Harris collaborates with Boundless for open-source geospatial technology

January 7, 2016  - By 0 Comments

 

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Harris Corporation has expanded a collaboration with Boundless to further extend its capabilities in open-source geospatial technology. This partnership makes it easier and more cost-effective for customers to access, manage and share the huge amount of location-based data available from devices, sensors and satellites, the companies said.

Most recently, Harris has developed a geospatial data warehouse called One Object One Time (1O1T), which eliminates redundant data and stores the most current representation of geospatial objects such as a lighthouse or communications tower. This capability ensures data currency and significantly reduces the time required for processing and delivering content and products compared with traditional methods.

Harris is using 1O1T to provide content management services and create high-quality data and products for use by a wide variety of government and commercial customers.

Boundless’ OpenGeo Suite is an open-source enterprise geospatial software bundle. It expands Harris’ existing offerings like 1O1T. Boundless experts support and consult around the implementation of OpenGeo Suite components including GeoServer, PostGIS, Open Layers and QGIS.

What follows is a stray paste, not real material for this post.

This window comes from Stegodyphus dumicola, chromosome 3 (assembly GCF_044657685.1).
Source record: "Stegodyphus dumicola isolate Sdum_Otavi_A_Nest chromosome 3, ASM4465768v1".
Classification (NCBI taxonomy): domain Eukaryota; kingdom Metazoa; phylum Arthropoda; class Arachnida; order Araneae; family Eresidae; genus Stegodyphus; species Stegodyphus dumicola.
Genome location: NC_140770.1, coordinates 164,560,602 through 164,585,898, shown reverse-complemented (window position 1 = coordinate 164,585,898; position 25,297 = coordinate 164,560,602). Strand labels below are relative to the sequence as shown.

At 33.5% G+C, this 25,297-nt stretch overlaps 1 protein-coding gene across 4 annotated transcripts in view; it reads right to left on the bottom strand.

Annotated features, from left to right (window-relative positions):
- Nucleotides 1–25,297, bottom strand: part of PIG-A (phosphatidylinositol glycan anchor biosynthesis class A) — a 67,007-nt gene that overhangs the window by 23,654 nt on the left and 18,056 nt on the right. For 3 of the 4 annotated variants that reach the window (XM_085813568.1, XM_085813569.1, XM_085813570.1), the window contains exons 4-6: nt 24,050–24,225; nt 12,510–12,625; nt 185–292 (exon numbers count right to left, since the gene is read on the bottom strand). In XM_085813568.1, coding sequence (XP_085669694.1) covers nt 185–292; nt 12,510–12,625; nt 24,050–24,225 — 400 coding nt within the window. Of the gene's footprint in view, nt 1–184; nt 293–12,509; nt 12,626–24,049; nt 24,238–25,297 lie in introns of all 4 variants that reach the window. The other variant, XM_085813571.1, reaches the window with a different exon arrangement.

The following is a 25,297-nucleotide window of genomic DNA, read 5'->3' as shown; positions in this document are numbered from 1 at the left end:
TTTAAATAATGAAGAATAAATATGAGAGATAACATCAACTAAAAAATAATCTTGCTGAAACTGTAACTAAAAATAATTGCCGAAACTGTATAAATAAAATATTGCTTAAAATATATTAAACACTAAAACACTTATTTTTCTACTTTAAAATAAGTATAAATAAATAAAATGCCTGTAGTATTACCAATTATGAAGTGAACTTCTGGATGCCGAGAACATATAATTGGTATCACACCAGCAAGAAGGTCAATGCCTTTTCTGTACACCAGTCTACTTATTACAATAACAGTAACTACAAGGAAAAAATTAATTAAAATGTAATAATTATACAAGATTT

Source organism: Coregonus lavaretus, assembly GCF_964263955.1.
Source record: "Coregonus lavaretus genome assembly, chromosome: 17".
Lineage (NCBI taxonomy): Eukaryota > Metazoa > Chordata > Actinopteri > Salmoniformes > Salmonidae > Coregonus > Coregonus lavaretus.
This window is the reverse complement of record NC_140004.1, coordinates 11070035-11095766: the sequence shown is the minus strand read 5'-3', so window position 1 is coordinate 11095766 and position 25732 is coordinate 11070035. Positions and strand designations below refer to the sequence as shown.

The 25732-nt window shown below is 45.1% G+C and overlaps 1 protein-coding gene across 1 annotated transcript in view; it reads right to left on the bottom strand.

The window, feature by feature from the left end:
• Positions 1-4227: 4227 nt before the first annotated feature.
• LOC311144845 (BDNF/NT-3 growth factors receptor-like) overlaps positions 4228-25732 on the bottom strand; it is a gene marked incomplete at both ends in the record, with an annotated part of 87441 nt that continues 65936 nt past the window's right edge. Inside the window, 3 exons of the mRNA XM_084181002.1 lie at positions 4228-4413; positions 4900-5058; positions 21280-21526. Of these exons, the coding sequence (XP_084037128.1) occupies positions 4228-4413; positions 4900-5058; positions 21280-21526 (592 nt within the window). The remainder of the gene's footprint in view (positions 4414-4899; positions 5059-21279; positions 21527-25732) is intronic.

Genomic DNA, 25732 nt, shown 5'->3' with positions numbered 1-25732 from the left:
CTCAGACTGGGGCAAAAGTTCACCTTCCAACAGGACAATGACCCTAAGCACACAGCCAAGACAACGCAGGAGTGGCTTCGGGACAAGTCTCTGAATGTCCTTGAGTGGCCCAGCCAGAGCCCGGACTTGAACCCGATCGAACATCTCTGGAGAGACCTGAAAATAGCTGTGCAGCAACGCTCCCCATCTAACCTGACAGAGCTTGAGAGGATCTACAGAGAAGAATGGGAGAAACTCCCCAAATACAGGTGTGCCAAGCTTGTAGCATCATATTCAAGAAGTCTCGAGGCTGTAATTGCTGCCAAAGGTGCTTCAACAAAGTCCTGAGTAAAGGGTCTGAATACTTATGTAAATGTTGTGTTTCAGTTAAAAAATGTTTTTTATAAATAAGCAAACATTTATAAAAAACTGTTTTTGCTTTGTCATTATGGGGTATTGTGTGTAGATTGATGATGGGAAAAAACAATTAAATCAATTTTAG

“We like Boundless’ savvy and nimble approach to providing open-source geospatial software and services,” said Tim Ellis, director of Harris’ IntelliEarth geospatial business. “This is a very productive collaboration for both companies and most important, our customers.”

“Harris provides top-notch, responsive products for some of the most important geospatial initiatives in the world,” said Boundless CEO Andy Dearing. “Together, we are extending the possibilities of the open-source geospatial platform.”

Tracy Cozzens

About the Author:

Tracy Cozzens has served as managing editor of GPS World magazine since 2006. She also is editor of GPS World’s newsletters and the sister website Geospatial Solutions. She has worked in government, for non-profits, and in corporate communications, editing a variety of publications for audiences ranging from federal government contractors to teachers.

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